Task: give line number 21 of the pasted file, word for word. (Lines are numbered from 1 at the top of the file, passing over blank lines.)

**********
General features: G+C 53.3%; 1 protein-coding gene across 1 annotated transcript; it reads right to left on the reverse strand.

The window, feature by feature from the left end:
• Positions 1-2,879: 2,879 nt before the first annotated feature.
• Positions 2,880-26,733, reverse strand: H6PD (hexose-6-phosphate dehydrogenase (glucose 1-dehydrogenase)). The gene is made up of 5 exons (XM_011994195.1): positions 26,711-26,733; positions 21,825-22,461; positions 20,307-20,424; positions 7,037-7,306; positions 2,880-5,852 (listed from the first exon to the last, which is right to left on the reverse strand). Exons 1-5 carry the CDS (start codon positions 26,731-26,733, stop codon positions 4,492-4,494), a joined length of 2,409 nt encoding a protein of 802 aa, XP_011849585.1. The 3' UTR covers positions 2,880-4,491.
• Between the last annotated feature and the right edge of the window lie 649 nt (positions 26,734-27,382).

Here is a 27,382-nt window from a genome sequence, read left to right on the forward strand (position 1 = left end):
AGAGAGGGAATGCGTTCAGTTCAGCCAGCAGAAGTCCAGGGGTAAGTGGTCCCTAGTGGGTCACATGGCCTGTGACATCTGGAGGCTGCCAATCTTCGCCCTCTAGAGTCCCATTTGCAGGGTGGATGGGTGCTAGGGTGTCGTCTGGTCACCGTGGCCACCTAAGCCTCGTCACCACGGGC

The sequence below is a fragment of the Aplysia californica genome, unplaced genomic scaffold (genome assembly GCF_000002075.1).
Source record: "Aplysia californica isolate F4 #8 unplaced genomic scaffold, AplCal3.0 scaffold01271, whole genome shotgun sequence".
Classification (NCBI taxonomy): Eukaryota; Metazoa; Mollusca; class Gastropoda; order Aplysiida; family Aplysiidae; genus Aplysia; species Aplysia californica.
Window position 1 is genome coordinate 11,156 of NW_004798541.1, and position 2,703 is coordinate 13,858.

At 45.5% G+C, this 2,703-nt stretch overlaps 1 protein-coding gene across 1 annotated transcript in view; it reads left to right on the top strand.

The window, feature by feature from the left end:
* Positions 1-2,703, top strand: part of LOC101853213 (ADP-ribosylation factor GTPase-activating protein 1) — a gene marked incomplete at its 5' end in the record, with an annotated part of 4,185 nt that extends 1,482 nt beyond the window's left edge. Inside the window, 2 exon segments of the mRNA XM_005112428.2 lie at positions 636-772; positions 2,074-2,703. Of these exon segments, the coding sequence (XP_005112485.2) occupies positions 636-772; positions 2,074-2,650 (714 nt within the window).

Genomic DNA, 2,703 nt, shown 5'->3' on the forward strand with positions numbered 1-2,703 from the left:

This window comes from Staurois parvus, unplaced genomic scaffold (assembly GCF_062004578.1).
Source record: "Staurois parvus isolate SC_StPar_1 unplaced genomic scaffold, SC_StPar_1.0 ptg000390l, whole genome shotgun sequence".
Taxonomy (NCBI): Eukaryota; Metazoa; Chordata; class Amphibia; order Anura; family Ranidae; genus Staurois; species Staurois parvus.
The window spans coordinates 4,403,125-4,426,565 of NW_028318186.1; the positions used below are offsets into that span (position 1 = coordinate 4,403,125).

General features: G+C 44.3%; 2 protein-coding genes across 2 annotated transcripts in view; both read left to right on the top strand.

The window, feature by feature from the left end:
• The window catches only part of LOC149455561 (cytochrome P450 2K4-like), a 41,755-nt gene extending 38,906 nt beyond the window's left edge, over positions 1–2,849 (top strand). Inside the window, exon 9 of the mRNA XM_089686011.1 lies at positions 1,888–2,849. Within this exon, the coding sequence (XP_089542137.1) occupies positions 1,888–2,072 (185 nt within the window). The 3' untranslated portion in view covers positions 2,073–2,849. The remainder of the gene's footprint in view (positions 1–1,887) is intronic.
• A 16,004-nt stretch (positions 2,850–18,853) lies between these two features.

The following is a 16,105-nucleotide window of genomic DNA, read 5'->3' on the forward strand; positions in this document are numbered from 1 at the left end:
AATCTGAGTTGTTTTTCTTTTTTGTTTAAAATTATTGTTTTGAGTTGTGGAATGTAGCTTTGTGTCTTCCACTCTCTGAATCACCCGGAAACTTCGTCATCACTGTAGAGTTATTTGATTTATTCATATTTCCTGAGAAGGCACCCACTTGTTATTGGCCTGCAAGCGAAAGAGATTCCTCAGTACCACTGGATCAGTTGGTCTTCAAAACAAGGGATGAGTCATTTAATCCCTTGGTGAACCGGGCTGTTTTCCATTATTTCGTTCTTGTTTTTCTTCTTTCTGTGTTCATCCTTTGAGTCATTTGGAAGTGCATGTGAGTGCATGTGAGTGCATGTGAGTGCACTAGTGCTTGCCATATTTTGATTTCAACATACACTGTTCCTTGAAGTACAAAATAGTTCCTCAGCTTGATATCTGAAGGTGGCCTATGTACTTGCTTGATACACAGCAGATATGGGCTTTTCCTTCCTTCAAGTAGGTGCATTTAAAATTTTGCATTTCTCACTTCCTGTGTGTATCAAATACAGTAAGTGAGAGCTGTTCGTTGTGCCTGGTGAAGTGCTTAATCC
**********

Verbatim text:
The window, feature by feature from the left end: